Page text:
Linux bash script gpg encrypt and decrypt without user interaction

fri 2018 januari 26


A bash script that decrypts gpg encrypted things on the fly still needs the passphrase, without it gpg is unable to decrypt.

Having the passphrase near the thing that needs to be decrypted automatically is probably not a good idea. A long as this gpg key associated to this passphrase is used for only this and nothing else. Whatever is encrytped cannot be written in a human readable file, that is why it is encrypted. At some point there is a use for decrypted content, at which point the passphrase must be used. A bash script can put the decrypted content in a $VARIABLE and echo it to the screen or somewhere.


Create a new gpg key

If not there already this will create in your home directory a .gnupg directory containing encrypted .gpg public and private key files. The gpg program explains itself very well. The larger the keysize you choose, the more patience you will need for random seed generation.

$ gpg --gen-key

gpg create new key

To use this gpg key you need the user name and or the passphrase you chose. You can now use this key to encrypt a file.


Encrypt using new gpg key

$ echo "There is a secret entrance to the south." > asecret.txt
$ gpg -r "user name" --encrypt asecret.txt
$ ls -lh
total 8.0K
-rw-r--r-- 1 user user 41 Jan 26 20:09 asecret.txt
-rw-r--r-- 1 user user 251 Jan 26 20:10 asecret.txt.gpg

gpg encrypt file

You have to enter either -r "user name" or --passphrase.


Decrypt using new gpg key

Remove the human readable file and decrypt the gpg encrypted file.

$ rm asecret.txt -f
$ ls
$ gpg --passphrase thepassphraseyouchoseforthiskey --decrypt asecret.txt.gpg

You need a passphrase to unlock the secret key for
user: "user name (maker) <user_name@somewhere>"
1024-bit RSA key, ID XXXXXXXX, created 2018-01-26 (main key ID XXXXXXXX)

gpg: encrypted with 1024-bit RSA key, ID XXXXXXXX, created 2018-01-26
        "user name (maker) <user_name@somewhere>"
There is a secret entrance to the south.

gpg decrypt file

To make gpg quiet output decrypted content only use gpg -q --no-tty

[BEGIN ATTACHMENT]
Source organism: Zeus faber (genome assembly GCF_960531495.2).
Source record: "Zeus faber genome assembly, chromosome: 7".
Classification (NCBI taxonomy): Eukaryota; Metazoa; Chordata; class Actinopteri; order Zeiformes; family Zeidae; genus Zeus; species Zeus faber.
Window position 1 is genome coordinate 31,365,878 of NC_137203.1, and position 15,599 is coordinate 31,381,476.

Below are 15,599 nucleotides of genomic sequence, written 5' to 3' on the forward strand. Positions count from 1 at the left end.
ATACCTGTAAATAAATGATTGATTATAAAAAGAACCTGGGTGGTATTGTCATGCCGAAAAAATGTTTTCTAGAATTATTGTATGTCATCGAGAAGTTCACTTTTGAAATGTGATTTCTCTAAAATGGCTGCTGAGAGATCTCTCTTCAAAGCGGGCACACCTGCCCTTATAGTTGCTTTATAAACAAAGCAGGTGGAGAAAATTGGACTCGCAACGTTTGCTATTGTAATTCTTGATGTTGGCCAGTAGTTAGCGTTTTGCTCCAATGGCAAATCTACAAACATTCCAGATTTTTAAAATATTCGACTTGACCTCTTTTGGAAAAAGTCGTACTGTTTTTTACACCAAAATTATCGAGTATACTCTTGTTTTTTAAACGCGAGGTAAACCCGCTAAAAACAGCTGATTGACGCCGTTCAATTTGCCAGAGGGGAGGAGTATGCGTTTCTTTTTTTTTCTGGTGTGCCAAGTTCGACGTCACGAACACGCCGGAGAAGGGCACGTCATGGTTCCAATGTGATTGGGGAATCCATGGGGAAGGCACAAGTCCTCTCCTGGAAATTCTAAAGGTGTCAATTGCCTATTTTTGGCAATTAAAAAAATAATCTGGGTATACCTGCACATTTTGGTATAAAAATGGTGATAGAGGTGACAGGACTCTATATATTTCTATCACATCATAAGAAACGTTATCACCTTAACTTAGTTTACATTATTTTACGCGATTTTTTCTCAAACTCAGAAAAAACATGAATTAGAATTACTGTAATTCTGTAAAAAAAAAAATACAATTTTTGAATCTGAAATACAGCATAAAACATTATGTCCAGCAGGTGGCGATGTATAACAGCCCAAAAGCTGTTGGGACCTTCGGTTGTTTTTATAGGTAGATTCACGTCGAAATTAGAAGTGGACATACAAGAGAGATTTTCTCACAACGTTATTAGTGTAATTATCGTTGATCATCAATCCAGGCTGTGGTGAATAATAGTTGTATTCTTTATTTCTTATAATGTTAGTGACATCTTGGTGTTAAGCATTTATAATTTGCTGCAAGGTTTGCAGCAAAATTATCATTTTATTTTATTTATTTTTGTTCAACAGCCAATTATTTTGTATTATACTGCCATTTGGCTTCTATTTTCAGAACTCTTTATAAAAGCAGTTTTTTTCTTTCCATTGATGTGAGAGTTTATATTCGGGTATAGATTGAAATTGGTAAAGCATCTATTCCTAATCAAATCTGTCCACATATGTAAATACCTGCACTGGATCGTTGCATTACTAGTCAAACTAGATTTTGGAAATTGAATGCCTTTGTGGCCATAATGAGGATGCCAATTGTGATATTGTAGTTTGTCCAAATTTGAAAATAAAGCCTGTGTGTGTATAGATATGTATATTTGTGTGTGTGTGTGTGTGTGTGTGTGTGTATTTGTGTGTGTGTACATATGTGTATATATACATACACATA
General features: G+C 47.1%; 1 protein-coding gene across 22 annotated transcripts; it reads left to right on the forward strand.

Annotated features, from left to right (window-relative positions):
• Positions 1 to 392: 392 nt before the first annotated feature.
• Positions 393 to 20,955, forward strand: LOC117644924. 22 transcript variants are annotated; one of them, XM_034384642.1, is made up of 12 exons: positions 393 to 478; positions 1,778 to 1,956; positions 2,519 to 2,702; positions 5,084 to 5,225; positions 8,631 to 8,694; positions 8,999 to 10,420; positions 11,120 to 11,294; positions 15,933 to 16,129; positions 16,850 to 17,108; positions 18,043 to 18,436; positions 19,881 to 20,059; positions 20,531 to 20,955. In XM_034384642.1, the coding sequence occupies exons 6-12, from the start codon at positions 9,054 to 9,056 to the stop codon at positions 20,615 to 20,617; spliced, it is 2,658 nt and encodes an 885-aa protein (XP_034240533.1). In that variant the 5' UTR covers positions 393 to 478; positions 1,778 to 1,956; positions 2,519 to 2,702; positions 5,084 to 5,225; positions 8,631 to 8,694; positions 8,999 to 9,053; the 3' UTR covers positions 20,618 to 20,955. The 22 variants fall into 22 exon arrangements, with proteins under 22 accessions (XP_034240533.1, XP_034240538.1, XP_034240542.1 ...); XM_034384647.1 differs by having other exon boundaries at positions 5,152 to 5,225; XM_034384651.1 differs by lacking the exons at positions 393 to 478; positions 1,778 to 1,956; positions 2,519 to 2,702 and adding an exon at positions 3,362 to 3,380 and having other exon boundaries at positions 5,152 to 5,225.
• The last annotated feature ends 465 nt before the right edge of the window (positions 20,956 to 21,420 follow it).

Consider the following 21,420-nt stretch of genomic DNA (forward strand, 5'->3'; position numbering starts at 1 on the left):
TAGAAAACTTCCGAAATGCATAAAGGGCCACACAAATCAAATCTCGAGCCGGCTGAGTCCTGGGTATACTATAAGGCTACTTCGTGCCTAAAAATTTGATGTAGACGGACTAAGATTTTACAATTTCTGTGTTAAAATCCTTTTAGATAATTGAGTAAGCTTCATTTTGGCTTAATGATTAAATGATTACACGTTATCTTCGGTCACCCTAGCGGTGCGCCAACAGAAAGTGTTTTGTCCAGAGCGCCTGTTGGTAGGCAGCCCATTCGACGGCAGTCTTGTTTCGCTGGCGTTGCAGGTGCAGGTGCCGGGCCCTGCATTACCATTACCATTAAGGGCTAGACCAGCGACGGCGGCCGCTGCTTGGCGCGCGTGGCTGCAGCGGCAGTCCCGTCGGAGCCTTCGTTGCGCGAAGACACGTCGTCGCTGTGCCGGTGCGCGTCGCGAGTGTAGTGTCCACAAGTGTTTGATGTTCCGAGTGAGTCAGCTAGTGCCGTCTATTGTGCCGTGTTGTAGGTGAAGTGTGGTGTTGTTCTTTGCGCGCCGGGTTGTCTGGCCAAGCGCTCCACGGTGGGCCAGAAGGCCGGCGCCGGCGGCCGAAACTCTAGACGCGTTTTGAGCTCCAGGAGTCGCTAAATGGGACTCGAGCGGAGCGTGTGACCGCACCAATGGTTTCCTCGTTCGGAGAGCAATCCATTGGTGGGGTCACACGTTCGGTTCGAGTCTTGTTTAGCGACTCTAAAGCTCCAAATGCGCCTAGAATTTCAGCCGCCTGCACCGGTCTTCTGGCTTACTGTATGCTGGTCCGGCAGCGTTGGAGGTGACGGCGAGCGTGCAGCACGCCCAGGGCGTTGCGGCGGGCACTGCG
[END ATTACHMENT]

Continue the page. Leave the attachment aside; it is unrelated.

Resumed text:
$ gpg -q --no-tty --passphrase thepassphraseyouchoseforthiskey --decrypt asecret.txt.gpg
There is a secret entrance to the south.


Capture decrypted gpg output in a bash variable string

This is where one can capture decrypted gpg output in a bash variable in a bash script. Depending on the environment in which it is executed, it may need more or less --options to execute without failure. Adding --homedir /home/you/.gnupg will help if the environment in which the key is needed differs from that in which it was created. Or you can move the ,gnupg containing this key to anywhere more convenient and mention --homedir /somewhere/more/convenient/.gnupg Read man gpg. The following bash script is an example script:


ASECRET="$( /usr/bin/gpg -q --no-tty --homedir /home/you/.gnupg --passphrase thepassphraseyouchoseforthiskey --decrypt asecret.txt.gpg )"

exit 0

Note that the passphrase in this bash script is in cleartext, is human readable. You can use gpg options that read the passphrase from a different file that has the passphrase in human readable form but if you want to do that it depends on the environment and how much you want to keep things contained in one place or not. There are better ways to do this if you look for them but for a starting framework this can avoid storing human readable secrets and instead store them im .gpg files and human readable passphrases.

Anyway, the example bash script is a starting point for decrypting more gpg encrypted things without user interaction.

gpg decrypt bash script